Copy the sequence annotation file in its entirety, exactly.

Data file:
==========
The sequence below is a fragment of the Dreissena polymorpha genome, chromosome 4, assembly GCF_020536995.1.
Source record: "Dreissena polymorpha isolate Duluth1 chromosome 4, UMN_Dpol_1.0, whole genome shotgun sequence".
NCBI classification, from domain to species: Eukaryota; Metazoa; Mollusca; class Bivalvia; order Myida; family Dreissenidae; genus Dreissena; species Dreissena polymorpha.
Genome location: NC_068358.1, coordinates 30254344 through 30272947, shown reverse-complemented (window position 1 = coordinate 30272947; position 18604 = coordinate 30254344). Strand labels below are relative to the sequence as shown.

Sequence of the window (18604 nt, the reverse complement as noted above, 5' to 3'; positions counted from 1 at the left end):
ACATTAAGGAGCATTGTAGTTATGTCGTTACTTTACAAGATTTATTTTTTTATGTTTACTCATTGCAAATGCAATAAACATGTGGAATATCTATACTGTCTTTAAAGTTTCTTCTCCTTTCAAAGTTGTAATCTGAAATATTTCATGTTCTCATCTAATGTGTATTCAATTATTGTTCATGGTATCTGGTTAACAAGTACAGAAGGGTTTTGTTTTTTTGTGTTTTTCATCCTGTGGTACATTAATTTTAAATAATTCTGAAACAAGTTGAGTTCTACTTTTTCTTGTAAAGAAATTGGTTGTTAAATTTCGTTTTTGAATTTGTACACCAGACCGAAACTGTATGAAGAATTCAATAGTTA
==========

The sequence below is a fragment of the Dreissena polymorpha genome, chromosome 4, assembly GCF_020536995.1.
Source record: "Dreissena polymorpha isolate Duluth1 chromosome 4, UMN_Dpol_1.0, whole genome shotgun sequence".
NCBI classification, from domain to species: Eukaryota; Metazoa; Mollusca; class Bivalvia; order Myida; family Dreissenidae; genus Dreissena; species Dreissena polymorpha.
Genome location: NC_068358.1, coordinates 30254344 through 30272947, shown reverse-complemented (window position 1 = coordinate 30272947; position 18604 = coordinate 30254344). Strand labels below are relative to the sequence as shown.

Sequence of the window (18604 nt, the reverse complement as noted above, 5' to 3'; positions counted from 1 at the left end):
ACATTAAGGAGCATTGTAGTTATGTCGTTACTTTACAAGATTTATTTTTTTATGTTTACTCATTGCAAATGCAATAAACATGTGGAATATCTATACTGTCTTTAAAGTTTCTTCTCCTTTCAAAGTTGTAATCTGAAATATTTCATGTTCTCATCTAATGTGTATTCAATTATTGTTCATGGTATCTGGTTAACAAGTACAGAAGGGTTTTGTTTTTTTGTGTTTTTCATCCTGTGGTACATTAATTTTAAATAATTCTGAAACAAGTTGAGTTCTACTTTTTCTTGTAAAGAAATTGGTTGTTAAATTTCGTTTTTGAATTTGTACACCAGACCGAAACTGTATGAAGAATTCAATAGTTA